The following examples illustrate the present invention without limiting it thereto. All parts and percentages are by weight unless otherwise specified.

EXAMPLES

Preparation of Spray Solution

Spray Solution A

A 2.61 wt solution in water was prepared by mixing polystyrene latex, dye I and a hydrophilic binder. After spraying and drying, the resulting layer contained 75% W/W of the polystyrene latex, 10% of the dye A and 15% W/W of Glascol E 15. Glascol E 15 is a polyacrylic acid, commercially available at N.V. Allied Colloids Belgium. Additionally, 5 ml/l of a fluorosurfactant was added. The structure of Dye I is as follows.

Spray Solution B

Spray solution B is identical to spray solution A, except that no fluorosurfactant was added.

Example 1

Preparation of the Lithographic Base

To 348 g of an aqueous dispersion comprising 25% by weight of TiO2 with average particle size between 0.3 and 0.5 μm and 2.5% by weight of polyvinylalcohol (marketed by Wacker Chemie GmbH, under the trade name Polyviol WX), 170 g of an aqueous dispersion of hydrolyzed tetramethoxysilane (22% by weight of hydrolyzed tetramethoxysilane) was added. To this mixture 10 g of a 4.1% by weight of the non ionic surfactant Akypo OP80, available from Chemy, was added. Also 2 g of a 5% by weight of N-polyoxyethyleneethyl-perfluorooctanoic acid amide was added. The volume was adjusted to 1000 ml with distilled water. The pH was adjusted to 4.0 with NaOH. The solution was applied to a heat-set, biaxially oriented polyethylene terephthalate film with a thickness of 175 μm so that a total thickness of 6.83 g/m2 of the coating was present. The coating was applied at a wet thickness of 50 μm and the film was dried under implement drying with air from 50 C. and a moisture content of 4 g/m3.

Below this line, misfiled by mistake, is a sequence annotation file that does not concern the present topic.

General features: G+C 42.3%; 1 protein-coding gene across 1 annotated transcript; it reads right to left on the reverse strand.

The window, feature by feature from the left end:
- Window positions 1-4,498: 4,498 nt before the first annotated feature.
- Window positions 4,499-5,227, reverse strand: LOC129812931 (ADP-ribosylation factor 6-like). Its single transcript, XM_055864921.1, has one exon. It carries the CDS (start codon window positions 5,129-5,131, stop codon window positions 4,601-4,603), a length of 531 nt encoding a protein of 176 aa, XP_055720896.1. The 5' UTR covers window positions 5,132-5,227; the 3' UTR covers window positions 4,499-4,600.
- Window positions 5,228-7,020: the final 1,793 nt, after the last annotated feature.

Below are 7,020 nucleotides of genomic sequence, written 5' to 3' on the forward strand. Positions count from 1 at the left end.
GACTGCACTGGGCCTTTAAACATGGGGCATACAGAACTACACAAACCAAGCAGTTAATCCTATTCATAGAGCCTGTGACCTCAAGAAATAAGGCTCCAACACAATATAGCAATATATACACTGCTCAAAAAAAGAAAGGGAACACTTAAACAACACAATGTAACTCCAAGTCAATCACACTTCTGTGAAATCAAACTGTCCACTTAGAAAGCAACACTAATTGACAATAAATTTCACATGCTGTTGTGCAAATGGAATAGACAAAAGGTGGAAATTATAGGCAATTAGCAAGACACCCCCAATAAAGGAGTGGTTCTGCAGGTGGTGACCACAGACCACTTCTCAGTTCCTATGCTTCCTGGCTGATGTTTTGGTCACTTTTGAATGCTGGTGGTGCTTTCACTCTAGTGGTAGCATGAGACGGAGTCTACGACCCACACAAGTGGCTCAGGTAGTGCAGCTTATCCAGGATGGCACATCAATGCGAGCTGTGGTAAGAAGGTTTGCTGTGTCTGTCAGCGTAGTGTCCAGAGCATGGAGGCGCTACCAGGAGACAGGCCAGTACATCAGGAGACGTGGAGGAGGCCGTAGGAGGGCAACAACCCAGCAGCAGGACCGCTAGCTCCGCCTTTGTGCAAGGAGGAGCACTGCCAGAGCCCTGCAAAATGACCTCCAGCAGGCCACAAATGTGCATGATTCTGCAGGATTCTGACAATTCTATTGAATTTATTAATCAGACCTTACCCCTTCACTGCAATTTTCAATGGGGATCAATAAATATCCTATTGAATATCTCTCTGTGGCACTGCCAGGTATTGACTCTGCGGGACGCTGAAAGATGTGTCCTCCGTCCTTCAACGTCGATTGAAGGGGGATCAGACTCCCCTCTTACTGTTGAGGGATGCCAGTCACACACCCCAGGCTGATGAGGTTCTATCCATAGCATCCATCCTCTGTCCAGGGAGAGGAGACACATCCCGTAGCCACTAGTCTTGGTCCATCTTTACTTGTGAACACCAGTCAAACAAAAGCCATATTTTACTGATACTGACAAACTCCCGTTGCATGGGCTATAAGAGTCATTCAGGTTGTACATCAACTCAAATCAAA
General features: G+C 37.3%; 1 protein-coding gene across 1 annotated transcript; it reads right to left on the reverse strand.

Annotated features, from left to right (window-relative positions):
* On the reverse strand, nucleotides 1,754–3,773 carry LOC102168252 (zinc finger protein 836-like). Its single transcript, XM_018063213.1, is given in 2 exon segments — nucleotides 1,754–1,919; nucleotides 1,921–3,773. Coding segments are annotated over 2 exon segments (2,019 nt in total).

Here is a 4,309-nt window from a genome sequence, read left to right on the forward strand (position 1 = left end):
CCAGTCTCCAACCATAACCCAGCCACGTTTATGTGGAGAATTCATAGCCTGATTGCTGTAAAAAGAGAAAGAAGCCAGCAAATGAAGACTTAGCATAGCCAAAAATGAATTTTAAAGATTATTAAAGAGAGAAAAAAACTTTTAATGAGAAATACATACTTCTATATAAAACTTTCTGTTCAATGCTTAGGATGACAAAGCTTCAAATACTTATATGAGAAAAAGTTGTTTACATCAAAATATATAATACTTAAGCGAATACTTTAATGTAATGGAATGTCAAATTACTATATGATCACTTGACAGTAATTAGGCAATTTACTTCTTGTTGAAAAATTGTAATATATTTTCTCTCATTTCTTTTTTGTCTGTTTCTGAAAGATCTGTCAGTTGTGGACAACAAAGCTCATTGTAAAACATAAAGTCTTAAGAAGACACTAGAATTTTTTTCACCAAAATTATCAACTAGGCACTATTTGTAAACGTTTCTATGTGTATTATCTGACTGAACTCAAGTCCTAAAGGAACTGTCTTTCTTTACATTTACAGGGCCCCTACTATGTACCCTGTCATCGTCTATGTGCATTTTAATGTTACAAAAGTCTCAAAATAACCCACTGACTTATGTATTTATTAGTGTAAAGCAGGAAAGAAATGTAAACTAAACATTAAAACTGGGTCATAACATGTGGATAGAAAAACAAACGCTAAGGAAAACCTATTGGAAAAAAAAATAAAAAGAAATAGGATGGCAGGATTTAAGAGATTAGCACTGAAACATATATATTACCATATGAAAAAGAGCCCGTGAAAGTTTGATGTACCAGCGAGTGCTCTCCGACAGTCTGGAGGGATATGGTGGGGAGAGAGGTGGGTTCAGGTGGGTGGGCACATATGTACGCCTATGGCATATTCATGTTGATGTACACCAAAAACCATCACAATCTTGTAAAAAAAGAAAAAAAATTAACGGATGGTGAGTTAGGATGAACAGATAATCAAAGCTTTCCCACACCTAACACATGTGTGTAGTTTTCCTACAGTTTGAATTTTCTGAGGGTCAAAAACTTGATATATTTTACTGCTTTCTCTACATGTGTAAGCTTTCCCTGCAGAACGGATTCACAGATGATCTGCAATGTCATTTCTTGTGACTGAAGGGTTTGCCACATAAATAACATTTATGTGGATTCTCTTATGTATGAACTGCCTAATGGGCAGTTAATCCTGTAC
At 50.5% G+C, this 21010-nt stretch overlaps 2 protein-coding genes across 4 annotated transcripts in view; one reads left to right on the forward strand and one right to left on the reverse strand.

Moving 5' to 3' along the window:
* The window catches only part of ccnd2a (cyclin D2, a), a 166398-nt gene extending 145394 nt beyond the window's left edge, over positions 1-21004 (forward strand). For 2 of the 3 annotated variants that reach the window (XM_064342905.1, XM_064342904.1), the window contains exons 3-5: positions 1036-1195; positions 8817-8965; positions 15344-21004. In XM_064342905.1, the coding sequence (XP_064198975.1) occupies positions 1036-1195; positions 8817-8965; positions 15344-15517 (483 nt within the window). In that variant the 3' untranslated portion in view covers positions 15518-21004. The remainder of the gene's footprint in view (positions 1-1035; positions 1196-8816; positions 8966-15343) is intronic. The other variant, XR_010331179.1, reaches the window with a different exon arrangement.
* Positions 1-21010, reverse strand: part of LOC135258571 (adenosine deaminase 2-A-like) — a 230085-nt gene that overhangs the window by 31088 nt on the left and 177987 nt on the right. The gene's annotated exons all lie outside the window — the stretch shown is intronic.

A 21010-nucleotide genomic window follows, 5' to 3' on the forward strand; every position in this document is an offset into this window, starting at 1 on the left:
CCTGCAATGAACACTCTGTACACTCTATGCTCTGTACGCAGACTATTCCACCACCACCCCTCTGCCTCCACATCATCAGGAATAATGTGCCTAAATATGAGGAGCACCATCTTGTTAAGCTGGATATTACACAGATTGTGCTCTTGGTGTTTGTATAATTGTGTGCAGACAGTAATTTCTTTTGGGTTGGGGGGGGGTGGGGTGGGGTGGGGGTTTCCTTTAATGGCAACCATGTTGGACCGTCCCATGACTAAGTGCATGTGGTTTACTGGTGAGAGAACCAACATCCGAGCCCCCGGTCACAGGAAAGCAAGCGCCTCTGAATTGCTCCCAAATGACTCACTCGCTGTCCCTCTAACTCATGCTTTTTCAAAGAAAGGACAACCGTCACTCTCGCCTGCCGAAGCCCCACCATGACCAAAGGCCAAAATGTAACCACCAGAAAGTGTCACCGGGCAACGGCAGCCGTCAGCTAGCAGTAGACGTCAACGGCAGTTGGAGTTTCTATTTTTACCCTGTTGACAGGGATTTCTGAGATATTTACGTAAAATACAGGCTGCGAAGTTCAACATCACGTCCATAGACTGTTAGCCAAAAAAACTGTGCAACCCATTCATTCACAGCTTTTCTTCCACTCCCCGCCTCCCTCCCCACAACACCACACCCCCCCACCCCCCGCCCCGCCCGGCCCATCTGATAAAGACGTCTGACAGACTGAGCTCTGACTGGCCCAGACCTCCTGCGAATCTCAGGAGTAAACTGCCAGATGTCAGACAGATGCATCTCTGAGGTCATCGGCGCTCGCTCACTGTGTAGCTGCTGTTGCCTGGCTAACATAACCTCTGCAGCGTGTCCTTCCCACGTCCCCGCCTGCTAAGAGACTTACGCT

Preparation of the Heat-mode Imaging Element

On above mentioned lithographic base was sprayed spray solution A. Therefore, the lithographic base was mounted on a drum, rotating at a line speed of 164 m/min. The imaging element was coated by a spray nozzle moving in transverse direction at a speed of 1.5 m/min. The spray nozzle was mounted on a distance of 60 mm between nozzle and receiving substrate. The flow rate of the spray solution was set to 7 ml/min. During the spray process an air pressure of 4.80105 Pa was used on the spray head. The final coat weight is obtained by consecutively spraying during 6 passes of the spray head. This layer was dried on a temperature of 70 C. during the spraying process and additionally during 30 s. The spray nozzle was of the type SUJ1, an air assisted spray nozzle, commercially available at Spraying Systems Belgium, Brussels.

Example 2

Preparation of the Lithographic Base

To 332 g of an aqueous dispersion comprising 25% by weight of TiO2 with average particle size between 0.3 and 0.5 μm and 2.5% by weight of polyvinylalcohol (marketed by Wacker Chemie GmbH, under the trade name Polyviol WX), 79.1 g of an aqueous dispersion of hydrolyzed tetramethoxysilane (22% by weight of hydrolyzed tetramethoxysilane) was added. To this mixture 10 g of a 4.1% by weight of the non ionic surfactant Akypo Op80, available from Chemy, was added. Also 2 g of a 5% by weight of N-polyoxyethyleneethyl-perfluorooctanoic acid amide was added. The volume was adjusted to 1000 ml with distilled water. The pH was adjusted to 4.0 with NaOH. The solution was applied to a heat-set, biaxially oriented polyethylene terephthalate film with a thickness of 175 μm so that a total thickness of 6.83 g/m2 of the coating was present. The coating was applied at a wet thickness of 50 μm and the film was dried under implement drying with air from 50 C. and a moisture content of 4 g/m3.